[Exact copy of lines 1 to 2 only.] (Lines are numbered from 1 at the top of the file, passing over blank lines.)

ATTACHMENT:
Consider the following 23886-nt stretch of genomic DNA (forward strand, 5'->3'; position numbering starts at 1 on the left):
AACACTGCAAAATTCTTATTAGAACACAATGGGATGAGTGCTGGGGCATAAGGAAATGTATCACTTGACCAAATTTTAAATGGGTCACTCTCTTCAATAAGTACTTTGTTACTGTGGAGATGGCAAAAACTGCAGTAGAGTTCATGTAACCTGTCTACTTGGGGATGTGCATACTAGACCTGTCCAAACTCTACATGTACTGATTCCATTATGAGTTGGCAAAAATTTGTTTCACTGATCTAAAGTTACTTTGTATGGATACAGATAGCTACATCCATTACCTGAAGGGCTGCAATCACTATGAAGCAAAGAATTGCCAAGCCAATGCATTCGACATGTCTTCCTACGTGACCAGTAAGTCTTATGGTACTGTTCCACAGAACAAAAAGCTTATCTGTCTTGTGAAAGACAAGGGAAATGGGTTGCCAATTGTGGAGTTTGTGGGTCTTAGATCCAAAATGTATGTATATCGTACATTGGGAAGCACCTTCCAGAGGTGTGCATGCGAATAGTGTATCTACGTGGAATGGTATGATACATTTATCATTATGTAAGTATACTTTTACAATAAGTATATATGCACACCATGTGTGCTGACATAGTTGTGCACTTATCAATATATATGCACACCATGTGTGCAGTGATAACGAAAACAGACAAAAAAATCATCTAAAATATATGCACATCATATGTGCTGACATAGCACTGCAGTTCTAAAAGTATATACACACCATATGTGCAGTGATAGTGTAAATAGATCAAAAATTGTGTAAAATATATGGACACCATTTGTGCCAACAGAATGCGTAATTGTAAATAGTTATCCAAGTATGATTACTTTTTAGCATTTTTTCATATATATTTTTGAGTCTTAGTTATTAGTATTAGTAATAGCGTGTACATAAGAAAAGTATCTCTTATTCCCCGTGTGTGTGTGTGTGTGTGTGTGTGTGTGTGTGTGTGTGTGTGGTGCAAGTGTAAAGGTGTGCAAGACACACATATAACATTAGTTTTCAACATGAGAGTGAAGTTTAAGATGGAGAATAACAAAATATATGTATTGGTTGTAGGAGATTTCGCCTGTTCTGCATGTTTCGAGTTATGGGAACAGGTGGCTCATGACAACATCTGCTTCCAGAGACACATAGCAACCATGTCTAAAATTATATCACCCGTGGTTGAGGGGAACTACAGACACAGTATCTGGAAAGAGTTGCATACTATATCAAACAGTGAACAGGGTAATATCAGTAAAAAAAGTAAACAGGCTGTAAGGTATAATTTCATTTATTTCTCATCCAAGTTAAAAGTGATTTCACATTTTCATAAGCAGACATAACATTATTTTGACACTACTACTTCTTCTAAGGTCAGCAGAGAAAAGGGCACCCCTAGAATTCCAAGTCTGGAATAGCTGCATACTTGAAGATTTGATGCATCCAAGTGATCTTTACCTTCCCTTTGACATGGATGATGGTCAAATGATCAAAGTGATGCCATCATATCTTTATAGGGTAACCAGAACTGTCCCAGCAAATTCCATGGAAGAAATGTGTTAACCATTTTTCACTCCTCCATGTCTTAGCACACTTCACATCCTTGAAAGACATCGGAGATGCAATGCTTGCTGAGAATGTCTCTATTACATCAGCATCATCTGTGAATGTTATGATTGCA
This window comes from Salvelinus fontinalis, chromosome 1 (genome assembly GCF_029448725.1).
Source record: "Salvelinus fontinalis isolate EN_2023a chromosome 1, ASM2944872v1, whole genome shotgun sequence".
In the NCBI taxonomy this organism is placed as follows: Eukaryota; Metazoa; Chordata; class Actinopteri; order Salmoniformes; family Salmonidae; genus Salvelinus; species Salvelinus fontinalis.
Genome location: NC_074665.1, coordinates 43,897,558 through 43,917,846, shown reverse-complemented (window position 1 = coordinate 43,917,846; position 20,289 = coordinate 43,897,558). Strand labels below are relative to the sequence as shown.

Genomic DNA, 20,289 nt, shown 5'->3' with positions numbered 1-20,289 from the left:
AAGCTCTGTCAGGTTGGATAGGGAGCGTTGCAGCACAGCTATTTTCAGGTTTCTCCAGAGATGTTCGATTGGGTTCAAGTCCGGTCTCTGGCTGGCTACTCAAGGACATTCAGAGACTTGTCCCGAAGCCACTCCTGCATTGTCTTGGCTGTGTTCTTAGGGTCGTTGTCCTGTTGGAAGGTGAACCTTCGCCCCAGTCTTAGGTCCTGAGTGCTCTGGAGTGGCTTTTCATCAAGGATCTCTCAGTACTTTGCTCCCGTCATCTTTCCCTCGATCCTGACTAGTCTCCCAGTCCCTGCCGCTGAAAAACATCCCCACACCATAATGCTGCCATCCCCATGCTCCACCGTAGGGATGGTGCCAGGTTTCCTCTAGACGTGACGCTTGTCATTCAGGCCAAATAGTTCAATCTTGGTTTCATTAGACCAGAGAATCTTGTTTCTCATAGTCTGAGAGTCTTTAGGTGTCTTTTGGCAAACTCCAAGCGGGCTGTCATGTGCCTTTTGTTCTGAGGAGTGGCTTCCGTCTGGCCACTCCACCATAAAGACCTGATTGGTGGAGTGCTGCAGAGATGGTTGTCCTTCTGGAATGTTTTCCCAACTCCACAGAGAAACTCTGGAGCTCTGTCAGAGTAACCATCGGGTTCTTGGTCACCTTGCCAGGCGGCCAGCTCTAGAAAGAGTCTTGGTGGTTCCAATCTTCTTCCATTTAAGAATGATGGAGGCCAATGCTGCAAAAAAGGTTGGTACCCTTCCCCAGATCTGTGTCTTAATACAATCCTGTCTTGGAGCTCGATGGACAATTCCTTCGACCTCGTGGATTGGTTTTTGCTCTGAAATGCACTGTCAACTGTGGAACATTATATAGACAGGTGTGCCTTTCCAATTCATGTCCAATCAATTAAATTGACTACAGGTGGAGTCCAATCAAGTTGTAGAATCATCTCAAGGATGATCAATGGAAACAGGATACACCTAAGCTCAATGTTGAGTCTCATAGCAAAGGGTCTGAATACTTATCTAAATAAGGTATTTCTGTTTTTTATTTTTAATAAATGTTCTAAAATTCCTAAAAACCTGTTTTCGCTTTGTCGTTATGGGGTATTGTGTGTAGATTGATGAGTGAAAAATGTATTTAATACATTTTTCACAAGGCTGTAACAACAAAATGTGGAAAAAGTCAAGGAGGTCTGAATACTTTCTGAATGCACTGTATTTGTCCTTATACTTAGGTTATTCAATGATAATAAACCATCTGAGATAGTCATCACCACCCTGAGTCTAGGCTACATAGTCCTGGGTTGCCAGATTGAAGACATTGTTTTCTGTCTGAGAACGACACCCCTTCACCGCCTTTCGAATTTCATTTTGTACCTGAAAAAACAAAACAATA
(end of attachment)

Consider the following 23886-nt stretch of genomic DNA (forward strand, 5'->3'; position numbering starts at 1 on the left):
AACACTGCAAAATTCTTATTAGAACACAATGGGATGAGTGCTGGGGCATAAGGAAATGTATCACTTGACCAAATTTTAAATGGGTCACTCTCTTCAATAAGTACTTTGTTACTGTGGAGATGGCAAAAACTGCAGTAGAGTTCATGTAACCTGTCTACTTGGGGATGTGCATACTAGACCTGTCCAAACTCTACATGTACTGATTCCATTATGAGTTGGCAAAAATTTGTTTCACTGATCTAAAGTTACTTTGTATGGATACAGATAGCTACATCCATTACCTGAAGGGCTGCAATCACTATGAAGCAAAGAATTGCCAAGCCAATGCATTCGACATGTCTTCCTACGTGACCAGTAAGTCTTATGGTACTGTTCCACAGAACAAAAAGCTTATCTGTCTTGTGAAAGACAAGGGAAATGGGTTGCCAATTGTGGAGTTTGTGGGTCTTAGATCCAAAATGTATGTATATCGTACATTGGGAAGCACCTTCCAGAGGTGTGCATGCGAATAGTGTATCTACGTGGAATGGTATGATACATTTATCATTATGTAAGTATACTTTTACAATAAGTATATATGCACACCATGTGTGCTGACATAGTTGTGCACTTATCAATATATATGCACACCATGTGTGCAGTGATAACGAAAACAGACAAAAAAATCATCTAAAATATATGCACATCATATGTGCTGACATAGCACTGCAGTTCTAAAAGTATATACACACCATATGTGCAGTGATAGTGTAAATAGATCAAAAATTGTGTAAAATATATGGACACCATTTGTGCCAACAGAATGCGTAATTGTAAATAGTTATCCAAGTATGATTACTTTTTAGCATTTTTTCATATATATTTTTGAGTCTTAGTTATTAGTATTAGTAATAGCGTGTACATAAGAAAAGTATCTCTTATTCCCCGTGTGTGTGTGTGTGTGTGTGTGTGTGTGTGTGTGTGTGTGTGGTGCAAGTGTAAAGGTGTGCAAGACACACATATAACATTAGTTTTCAACATGAGAGTGAAGTTTAAGATGGAGAATAACAAAATATATGTATTGGTTGTAGGAGATTTCGCCTGTTCTGCATGTTTCGAGTTATGGGAACAGGTGGCTCATGACAACATCTGCTTCCAGAGACACATAGCAACCATGTCTAAAATTATATCACCCGTGGTTGAGGGGAACTACAGACACAGTATCTGGAAAGAGTTGCATACTATATCAAACAGTGAACAGGGTAATATCAGTAAAAAAAGTAAACAGGCTGTAAGGTATAATTTCATTTATTTCTCATCCAAGTTAAAAGTGATTTCACATTTTCATAAGCAGACATAACATTATTTTGACACTACTACTTCTTCTAAGGTCAGCAGAGAAAAGGGCACCCCTAGAATTCCAAGTCTGGAATAGCTGCATACTTGAAGATTTGATGCATCCAAGTGATCTTTACCTTCCCTTTGACATGGATGATGGTCAAATGATCAAAGTGATGCCATCATATCTTTATAGGGTAACCAGAACTGTCCCAGCAAATTCCATGGAAGAAATGTGTTAACCATTTTTCACTCCTCCATGTCTTAGCACACTTCACATCCTTGAAAGACATCGGAGATGCAATGCTTGCTGAGAATGTCTCTATTACATCAGCATCATCTGTGAATGTTATGATTGCA